"I want equal rights as men because we are all human beings and we are all permitted to life, liberty and pursuit of happiness, it says so in the constitution," Maisie said.
The Women's March on Washington started after the presidential election. Cathy says a women in Hawaii had the idea for women to get together.
"It's not a protest against the president, it's more about the rights we've worked so hard for in terms of reproductive rights, family rights, immigration rights, LGBT rights, health rights, just everything that I feel very jeopardized," Cathy said.
Cathy's friend Dawn Houpe are joining in the fight for rights too. There are now marches on every continent.
"I am absolutely over the moon about how cohesive this has become and how positive," Houpe said.
They want to send a message not only to Washington politicians, but also their daughters.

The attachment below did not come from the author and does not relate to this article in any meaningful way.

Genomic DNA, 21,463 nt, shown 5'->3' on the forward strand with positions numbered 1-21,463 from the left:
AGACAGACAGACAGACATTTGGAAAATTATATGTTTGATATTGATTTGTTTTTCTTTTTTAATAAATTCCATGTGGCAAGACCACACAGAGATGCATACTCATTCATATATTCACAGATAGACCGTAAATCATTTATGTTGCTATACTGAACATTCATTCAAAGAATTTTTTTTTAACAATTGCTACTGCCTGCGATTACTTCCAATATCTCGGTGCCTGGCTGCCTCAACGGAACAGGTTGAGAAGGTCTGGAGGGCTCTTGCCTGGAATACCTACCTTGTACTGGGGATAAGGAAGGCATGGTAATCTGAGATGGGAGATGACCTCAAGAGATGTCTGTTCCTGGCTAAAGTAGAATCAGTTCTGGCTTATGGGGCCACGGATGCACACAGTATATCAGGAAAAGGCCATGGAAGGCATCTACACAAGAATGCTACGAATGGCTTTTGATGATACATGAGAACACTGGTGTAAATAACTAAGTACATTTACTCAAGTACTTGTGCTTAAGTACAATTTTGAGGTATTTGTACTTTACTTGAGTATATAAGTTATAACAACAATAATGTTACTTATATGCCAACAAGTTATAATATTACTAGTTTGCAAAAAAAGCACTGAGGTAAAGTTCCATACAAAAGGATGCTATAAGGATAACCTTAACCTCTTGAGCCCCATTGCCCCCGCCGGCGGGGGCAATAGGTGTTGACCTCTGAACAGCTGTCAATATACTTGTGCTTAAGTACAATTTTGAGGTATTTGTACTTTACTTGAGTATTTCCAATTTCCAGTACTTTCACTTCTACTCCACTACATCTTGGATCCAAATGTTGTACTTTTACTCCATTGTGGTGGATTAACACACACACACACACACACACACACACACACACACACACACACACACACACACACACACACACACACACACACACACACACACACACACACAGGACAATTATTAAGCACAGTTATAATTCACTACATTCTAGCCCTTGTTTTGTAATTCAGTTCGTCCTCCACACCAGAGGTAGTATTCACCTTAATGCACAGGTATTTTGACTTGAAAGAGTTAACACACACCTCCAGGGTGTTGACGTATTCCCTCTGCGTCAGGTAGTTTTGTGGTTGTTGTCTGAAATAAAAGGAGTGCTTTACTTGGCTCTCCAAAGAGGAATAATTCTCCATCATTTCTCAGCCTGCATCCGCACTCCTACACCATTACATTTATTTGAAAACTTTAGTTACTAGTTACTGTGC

"I want her to know that her voice is heard that she is valued for whoever she is, whatever she wants to be and I want her to go forward with the knowledge that she's not alone," Cathy said.
Their rising up with hopes for a better future.
"We're going to take a stand and we're going to say 'hey we're women please respect us as you would with your brothers,'" Maisie said.
There are more than 1,200 South Carolinians taking buses to the march, that doesn't include those that will drive on their own.
On Saturday morning their will be a women's march in Charleston as a way to show solidarity with the movement.
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